A Note to Company Leaders, You May Be to Blame for a Shallow Talent Pool.
It’s all too often that great companies fail to hire and keep the right people. Even offering the best employee benefits or the highest salaries in the industry doesn’t automatically equal retention. There is often a disconnect happening and it’s keeping quality companies in this loop of hiring and then rehiring for the same position 6 to 12 months later.
The technological era has brought about the rise of many great things like the internet and the smartphone, but it has also created a disparity in numbers of people who have the skill set to create and maintain the infrastructure behind those items. Companies are struggling to find qualified talent and are facing the secondary issue of keeping that talent from quitting and working at another company. In this brief beginner’s guide to hiring and keeping the right people, we’re exploring how companies can not only hire, but retain the quality candidates it needs.
Highly-qualified and talented candidates are hard to find in any industry and this is especially true in the technology field. As new coding languages are created, the Internet of Things is expanded and our worlds are becoming more interconnected, the candidates with these in-demand skill sets will never have to post their resumes. They know how valuable their abilities are to the many companies that this technological landscape and can afford to wait for the right opportunity to come to them. The question remains, how can a company find, hire and retain these rare and elusive tech rock stars? First, we must look at the beginning of the talent acquisition process.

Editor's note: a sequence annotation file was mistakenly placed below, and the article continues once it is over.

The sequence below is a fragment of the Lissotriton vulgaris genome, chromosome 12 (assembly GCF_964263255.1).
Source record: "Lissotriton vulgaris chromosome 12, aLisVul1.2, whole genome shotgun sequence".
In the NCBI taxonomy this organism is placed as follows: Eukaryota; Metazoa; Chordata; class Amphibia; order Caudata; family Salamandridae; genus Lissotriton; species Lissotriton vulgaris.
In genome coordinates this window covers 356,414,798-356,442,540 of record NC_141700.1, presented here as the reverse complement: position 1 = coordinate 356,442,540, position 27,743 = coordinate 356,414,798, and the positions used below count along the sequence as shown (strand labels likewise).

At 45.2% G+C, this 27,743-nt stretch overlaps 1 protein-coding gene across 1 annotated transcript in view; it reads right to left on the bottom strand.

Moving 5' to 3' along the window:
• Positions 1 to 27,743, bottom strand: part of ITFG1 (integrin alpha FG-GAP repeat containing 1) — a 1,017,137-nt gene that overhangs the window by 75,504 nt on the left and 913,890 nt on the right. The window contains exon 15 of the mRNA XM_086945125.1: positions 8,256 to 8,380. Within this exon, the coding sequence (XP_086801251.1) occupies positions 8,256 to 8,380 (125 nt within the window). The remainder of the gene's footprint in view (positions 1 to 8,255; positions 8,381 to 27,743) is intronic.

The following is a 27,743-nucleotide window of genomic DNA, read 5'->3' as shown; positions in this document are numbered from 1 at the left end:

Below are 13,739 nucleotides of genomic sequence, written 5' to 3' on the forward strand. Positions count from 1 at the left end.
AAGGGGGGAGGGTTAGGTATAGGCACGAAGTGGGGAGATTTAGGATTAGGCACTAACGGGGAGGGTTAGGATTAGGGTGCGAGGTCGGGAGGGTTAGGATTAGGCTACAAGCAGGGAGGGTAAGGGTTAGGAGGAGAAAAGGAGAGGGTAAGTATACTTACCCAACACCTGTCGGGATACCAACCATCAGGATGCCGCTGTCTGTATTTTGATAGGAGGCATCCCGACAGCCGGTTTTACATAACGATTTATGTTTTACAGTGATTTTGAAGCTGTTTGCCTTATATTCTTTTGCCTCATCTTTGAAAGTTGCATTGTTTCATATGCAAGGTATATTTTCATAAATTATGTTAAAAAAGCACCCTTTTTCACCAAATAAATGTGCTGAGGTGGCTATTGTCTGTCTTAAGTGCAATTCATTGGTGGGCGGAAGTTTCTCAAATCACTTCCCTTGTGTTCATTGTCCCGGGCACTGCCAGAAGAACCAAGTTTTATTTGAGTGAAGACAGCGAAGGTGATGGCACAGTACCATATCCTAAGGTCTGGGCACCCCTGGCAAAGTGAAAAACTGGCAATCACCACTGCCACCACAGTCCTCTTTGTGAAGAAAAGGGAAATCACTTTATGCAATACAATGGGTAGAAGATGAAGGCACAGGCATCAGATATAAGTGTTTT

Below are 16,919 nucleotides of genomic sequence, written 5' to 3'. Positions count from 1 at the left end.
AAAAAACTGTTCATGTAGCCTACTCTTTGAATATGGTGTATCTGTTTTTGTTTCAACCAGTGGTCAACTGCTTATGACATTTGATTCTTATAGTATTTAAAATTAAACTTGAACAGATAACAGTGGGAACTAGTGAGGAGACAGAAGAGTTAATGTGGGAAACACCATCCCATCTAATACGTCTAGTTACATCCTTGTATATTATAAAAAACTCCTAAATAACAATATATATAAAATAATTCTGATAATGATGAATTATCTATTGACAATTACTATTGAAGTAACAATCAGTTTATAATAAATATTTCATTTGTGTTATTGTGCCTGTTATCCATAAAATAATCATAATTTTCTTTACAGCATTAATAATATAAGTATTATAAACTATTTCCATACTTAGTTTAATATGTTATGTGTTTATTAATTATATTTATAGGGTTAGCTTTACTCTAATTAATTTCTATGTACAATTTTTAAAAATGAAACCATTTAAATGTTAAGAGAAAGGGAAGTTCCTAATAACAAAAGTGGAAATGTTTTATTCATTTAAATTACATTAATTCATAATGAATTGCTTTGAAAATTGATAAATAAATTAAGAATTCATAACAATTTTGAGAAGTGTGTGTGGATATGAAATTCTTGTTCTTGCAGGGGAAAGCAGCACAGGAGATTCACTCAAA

Most people mistakenly assume that the role and function of human resources (HR) and recruiting are the same. They are not. Despite their very distinct deliverables, HR and recruiting are often clumped together into the same role or department. HR is a compliance (ie litigation avoidance) as well as a retention mechanism. Its main objectives are to keep the company free from lawsuits and to oversee fair treatment of employees so they stick around. If they are effective, HR avoids lawsuits and keeps costly turnover rate low.
Complementary to this process of retention and satisfaction is recruiting. Recruiting takes the core of what HR is (ie Let’s keep our people happy) and communicates it to the outside world of potential, future employees. We’ve discussed before how recruiting is failing in a major way and one of the biggest takeaways is the need to connect people with people. When done effectively, recruiting is the first to find and build a relationship with the future employees that HR will later be in charge of keeping happy.
This leads us to the basic checklist for hiring and keeping the right people:
Make a good first impression. Keep in mind candidates are interviewing your company as much as you’re interviewing them. If you set your first impression correctly, it’s the beginning of retention. A prospective hire has several possible avenues of finding your company’s open position. It could be through your company’s blog, a job board posting, a conversation with a current employee or a recruiter messages them on LinkedIn. In order to attract top talent, it’s important that all of these channels are communicating the same thing: the company is a desirable place to work. Be clear about this and you will get the talent’s attention. Outsourcing this first impression to a top-level recruiting firm is often the best route because it serves to free up internal resources and provides a larger network from which to pull talent.